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Naloxone Injection

Generic Name: naloxone (injection) (nah LOX one)
Dosage Forms: injectable solution (0.4 mg/mL; 1 mg/mL; 2 mg/0.4 mL)

Medically reviewed by Sanjai Sinha, MD. Last updated on April 19, 2021.

What is naloxone?

Naloxone blocks or reverses the effects of opioid medication, including extreme drowsiness, slowed breathing, or loss of consciousness. An opioid is sometimes called a narcotic.

Naloxone is used in an emergency situation to treat a possible opioid overdose in an adult or child.

Naloxone should not be used in place of emergency medical care for an overdose.

Naloxone is also used to help diagnose whether a person has used an overdose of an opioid.

Warnings

Naloxone is used to treat a possible opioid overdose. An opioid overdose can be fatal, and symptoms may include severe drowsiness, pinpoint pupils, slow breathing, or no breathing.

In an emergency situation it may not be possible before you are treated to tell your caregivers about your health conditions or if you are pregnant or breast feeding. Make sure any doctor caring for you afterward knows that you have received naloxone.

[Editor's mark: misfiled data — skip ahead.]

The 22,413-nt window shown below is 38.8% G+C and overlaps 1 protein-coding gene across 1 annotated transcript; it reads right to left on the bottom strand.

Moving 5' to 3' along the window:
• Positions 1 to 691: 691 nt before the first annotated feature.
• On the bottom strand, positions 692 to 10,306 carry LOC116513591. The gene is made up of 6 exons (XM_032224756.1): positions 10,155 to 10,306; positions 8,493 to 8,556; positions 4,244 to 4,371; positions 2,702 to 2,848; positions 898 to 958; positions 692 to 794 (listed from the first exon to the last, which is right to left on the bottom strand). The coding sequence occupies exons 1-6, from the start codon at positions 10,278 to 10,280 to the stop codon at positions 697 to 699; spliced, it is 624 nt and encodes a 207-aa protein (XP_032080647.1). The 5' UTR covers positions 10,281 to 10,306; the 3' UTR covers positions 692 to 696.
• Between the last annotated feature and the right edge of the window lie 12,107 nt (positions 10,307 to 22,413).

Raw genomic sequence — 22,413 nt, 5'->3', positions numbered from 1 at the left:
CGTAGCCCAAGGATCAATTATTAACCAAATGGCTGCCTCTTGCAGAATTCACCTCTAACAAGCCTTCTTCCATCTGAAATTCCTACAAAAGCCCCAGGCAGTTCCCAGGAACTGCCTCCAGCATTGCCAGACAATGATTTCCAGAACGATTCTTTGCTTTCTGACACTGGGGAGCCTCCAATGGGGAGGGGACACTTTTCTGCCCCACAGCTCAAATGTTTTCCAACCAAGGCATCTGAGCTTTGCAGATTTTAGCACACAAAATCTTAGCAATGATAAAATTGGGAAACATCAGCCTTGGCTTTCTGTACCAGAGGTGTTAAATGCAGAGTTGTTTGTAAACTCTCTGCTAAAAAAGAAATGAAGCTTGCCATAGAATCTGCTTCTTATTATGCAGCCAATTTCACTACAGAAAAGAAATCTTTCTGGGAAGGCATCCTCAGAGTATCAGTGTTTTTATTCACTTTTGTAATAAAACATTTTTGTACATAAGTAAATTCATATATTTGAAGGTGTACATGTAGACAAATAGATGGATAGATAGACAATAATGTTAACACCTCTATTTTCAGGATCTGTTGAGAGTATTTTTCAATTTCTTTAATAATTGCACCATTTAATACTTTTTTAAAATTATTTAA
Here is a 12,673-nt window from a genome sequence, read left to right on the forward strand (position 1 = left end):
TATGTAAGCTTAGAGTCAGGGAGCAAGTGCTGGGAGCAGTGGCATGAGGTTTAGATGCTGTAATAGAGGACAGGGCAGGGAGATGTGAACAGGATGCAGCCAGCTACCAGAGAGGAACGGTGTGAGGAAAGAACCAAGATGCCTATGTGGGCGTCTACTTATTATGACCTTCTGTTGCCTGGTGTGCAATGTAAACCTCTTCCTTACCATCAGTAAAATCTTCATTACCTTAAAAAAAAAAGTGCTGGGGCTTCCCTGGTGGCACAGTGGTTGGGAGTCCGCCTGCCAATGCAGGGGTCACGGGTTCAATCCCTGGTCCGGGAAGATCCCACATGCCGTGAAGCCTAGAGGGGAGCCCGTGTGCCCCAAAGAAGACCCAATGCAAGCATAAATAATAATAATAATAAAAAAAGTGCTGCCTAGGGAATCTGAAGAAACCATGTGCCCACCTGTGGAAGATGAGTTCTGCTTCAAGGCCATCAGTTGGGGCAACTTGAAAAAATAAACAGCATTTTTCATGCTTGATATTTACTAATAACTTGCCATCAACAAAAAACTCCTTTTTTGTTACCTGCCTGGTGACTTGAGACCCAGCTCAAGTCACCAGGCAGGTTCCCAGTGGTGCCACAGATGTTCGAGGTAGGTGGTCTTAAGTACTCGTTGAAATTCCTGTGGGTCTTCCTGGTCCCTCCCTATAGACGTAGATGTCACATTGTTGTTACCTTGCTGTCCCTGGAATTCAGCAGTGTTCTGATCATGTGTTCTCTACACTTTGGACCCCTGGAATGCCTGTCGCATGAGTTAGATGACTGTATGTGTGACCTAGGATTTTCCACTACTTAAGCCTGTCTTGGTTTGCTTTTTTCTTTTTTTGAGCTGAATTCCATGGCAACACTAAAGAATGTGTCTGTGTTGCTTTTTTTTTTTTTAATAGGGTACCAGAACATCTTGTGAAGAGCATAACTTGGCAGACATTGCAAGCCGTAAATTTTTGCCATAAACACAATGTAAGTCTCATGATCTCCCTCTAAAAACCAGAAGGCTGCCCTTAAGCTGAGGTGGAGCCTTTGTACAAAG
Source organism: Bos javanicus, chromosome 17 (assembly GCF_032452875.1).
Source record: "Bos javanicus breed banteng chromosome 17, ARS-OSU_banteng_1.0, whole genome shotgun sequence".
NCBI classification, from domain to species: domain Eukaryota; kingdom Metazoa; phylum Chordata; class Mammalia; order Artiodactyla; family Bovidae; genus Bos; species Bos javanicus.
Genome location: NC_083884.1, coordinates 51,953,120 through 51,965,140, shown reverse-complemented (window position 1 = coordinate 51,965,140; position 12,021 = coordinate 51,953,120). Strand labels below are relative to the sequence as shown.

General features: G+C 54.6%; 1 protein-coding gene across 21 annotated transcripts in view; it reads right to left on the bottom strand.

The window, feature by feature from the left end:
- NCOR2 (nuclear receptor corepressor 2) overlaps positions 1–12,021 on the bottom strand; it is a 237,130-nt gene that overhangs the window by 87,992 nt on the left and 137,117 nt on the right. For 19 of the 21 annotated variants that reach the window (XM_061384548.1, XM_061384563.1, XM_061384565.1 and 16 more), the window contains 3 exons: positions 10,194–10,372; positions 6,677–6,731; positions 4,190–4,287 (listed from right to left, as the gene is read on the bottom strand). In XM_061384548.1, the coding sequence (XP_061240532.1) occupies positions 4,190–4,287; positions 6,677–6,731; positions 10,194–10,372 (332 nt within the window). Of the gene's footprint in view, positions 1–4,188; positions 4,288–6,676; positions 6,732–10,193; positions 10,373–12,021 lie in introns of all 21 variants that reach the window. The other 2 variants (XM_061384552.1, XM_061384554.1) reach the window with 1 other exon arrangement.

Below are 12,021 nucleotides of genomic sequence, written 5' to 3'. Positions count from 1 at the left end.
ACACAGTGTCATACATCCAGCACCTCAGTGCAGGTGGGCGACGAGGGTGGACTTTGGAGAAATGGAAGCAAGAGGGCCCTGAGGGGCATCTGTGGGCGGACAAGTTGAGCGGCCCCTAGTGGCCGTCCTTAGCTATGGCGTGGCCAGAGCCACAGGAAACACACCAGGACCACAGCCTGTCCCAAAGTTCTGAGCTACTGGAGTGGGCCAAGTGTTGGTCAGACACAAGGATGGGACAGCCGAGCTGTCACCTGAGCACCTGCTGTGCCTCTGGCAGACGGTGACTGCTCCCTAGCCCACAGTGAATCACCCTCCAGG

A person caring for you can give the naloxone if you stop breathing or don't wake up. Make sure any person caring for you knows where you keep naloxone and how to use it.

Your caregiver must get emergency help after giving a naloxone injection. You may need another injection every 2 to 3 minutes until emergency help arrives.

Drinking alcohol can increase certain side effects of naloxone.

Naloxone may impair your thinking or reactions. Be careful if you drive or do anything that requires you to be alert.

If you are using any narcotic pain medication, the pain-relieving effects of the narcotic will be reversed while you are also receiving this medicine.

Before taking this medicine